Business Impact

Courage Needed

From the Editor in Chief

A magazine’s cover story is typically not only the most compelling article in the issue but also the piece that best represents what the magazine is about. And our cover story in this issue-on the hunt for the human embryonic stem (ES) cell-offers a fine example of what the new Technology Review is all about. It combines cutting-edge research, a huge potential commercial payoff, important policy and ethical issues, and heated controversy.

Writer Antonio Regalado provides excellent reporting on an important area of biotechnology that has been given scant coverage by the major media. The cloning of Dolly the sheep last year elicited a tidal wave of attention; the announcement by John Gearhart of Johns Hopkins University that he had isolated human ES cells raised hardly a ripple. That’s surprising, because the identification of human ES cells may have more impact on our species than Dolly ever will.

These remarkable cells are a tabula rasa for the human organism. Found in early-stage embryos, they are capable of differentiating into any other kind of human cell or tissue. If medical researchers could identify and reliably manipulate ES cells, it might open the door to being able to grow any kind of human replacement tissue-perhaps even whole organs such as new human hearts or livers.

This story is part of our July/August 1998 Issue
See the rest of the issue
Subscribe

But there are huge obstacles to that dramatic payoff. In addition to overcoming severe technical problems, researchers must negotiate thorny political and ethical dilemmas. That’s because the biologists hunting for human ES cells use as starting material either fertilized human embryos left over from fertility clinics or human fetuses culled from abortions. These sources of tissue have led to threats against the researchers from some extreme members of the pro-life movement. The controversy has frightened away many researchers and most biotech companies.

Part of the problem is that the National Institutes of Health (NIH), which funds most basic biomedical research in the United States, has been prevented from getting involved in this area by a ban on federal funding for research involving human embryos. As a result, the only funding comes from the few biotech firms willing to take the risk. And when the only funding is private, researchers have a reduced incentive to publish their work (preferring instead to submit it directly to the Patent Office). What is more, their research doesn’t get discussed at major scientific meetings; nor does it get the kind of ethical review that is given to publicly funded efforts such as the Human Genome Project.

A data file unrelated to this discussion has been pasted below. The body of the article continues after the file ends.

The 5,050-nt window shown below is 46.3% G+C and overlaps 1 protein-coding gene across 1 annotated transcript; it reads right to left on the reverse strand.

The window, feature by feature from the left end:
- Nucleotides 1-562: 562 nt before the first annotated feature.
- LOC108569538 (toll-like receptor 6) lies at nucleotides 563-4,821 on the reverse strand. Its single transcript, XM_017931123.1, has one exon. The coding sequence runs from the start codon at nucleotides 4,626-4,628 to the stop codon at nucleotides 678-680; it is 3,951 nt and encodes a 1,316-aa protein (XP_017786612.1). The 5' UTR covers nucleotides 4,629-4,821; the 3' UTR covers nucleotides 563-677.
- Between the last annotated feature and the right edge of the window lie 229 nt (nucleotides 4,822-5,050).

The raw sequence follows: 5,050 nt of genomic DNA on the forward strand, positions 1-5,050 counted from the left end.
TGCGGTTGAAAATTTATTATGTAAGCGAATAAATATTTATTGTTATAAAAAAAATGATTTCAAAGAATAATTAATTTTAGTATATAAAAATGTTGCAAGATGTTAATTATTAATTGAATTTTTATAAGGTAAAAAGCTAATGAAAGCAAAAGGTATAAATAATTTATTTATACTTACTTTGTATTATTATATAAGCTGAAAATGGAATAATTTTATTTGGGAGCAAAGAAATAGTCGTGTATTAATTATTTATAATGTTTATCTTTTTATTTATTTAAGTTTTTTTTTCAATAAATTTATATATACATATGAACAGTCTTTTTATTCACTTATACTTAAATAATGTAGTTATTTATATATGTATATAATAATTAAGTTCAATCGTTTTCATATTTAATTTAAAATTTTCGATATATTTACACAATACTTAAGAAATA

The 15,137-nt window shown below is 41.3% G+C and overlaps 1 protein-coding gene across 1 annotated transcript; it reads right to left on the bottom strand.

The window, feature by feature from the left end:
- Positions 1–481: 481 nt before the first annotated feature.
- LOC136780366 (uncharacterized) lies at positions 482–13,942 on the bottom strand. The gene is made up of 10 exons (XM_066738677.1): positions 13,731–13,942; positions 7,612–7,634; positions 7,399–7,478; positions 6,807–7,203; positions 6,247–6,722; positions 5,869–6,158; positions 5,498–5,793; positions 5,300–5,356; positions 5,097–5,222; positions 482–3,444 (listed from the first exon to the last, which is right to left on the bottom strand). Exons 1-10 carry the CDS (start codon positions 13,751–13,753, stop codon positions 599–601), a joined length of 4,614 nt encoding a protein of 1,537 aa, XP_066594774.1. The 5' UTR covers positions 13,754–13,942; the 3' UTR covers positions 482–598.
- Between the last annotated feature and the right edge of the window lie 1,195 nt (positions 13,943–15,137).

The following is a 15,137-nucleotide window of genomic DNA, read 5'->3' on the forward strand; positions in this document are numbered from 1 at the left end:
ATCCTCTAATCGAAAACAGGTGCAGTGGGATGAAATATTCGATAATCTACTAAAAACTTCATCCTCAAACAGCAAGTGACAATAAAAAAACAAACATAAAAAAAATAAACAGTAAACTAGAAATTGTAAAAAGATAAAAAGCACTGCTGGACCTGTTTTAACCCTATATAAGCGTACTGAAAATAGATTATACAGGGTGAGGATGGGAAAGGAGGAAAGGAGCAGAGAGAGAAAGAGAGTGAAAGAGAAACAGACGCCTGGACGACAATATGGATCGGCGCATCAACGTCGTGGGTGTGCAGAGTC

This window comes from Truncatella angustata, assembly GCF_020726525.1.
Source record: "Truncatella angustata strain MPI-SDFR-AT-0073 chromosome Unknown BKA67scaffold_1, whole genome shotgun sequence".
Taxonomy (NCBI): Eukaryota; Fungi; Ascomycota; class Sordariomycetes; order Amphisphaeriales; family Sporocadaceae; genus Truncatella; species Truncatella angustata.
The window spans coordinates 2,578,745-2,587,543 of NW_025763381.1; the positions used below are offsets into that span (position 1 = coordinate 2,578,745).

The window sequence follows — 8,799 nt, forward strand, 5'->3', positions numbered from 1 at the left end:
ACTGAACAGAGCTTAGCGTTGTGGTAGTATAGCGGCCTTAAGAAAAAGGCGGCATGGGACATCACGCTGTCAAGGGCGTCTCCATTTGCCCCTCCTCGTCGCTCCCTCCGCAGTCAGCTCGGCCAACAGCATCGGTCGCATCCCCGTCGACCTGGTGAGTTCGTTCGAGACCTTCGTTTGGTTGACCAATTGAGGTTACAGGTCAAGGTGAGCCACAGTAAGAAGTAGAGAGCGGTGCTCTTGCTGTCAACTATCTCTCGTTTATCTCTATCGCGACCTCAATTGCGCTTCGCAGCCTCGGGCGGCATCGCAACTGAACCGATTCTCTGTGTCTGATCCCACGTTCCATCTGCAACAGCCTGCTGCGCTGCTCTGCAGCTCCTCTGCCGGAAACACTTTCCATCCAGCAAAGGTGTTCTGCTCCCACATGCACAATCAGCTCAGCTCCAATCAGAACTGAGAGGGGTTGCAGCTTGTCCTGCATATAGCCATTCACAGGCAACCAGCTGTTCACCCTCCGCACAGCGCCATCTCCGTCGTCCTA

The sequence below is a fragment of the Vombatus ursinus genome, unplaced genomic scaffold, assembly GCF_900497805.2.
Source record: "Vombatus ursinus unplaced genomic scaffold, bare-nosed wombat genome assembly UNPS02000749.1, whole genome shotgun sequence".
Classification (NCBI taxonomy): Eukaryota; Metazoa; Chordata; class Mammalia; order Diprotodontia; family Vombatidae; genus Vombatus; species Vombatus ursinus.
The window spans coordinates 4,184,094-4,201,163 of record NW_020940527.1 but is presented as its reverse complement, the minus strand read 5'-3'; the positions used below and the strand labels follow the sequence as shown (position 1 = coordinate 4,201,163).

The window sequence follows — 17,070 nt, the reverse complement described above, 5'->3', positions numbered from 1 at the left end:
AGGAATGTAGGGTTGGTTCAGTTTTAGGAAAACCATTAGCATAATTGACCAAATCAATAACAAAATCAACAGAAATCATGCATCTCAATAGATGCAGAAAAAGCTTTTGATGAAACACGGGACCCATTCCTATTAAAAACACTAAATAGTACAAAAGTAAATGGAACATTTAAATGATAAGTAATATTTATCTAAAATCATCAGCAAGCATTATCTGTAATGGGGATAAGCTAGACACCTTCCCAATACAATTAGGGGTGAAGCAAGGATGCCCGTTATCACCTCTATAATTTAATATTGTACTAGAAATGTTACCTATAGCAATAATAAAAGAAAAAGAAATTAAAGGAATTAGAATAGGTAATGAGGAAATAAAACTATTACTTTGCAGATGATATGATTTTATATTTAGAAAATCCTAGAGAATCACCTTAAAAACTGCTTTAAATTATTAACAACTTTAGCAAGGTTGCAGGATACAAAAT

The hunt for human ES cells must come out into the light. The ethical questions are too large for it to stay closeted and the potential payoff is too significant for the field to remain tiny and secretive. But bringing it out will require political courage from the White House, Congress and the NIH. The ban on research involving human embryos needs to be overturned, bringing federal funding to this area, along with the concomitant oversight. The stakes are too high for the hunt for human embryonic stem cells to remain behind closed doors.

Become an MIT Technology Review Insider for in-depth analysis and unparalleled perspective.

Subscribe today

Uh oh–you've read all of your free articles for this month.

Insider Premium
$179.95/yr US PRICE

More from Business Impact

How technology advances are changing the economy and providing new opportunities in many industries.

Want more award-winning journalism? Subscribe to Insider Plus.
  • Insider Plus {! insider.prices.plus !}*

    {! insider.display.menuOptionsLabel !}

    Everything included in Insider Basic, plus ad-free web experience, select discounts to partner offerings and MIT Technology Review events

    See details+

    What's Included

    Bimonthly home delivery and unlimited 24/7 access to MIT Technology Review’s website.

    The Download. Our daily newsletter of what's important in technology and innovation.

    Access to the Magazine archive. Over 24,000 articles going back to 1899 at your fingertips.

    Special Discounts to select partner offerings

    Discount to MIT Technology Review events

    Ad-free web experience

/
You've read all of your free articles this month. This is your last free article this month. You've read of free articles this month. or  for unlimited online access.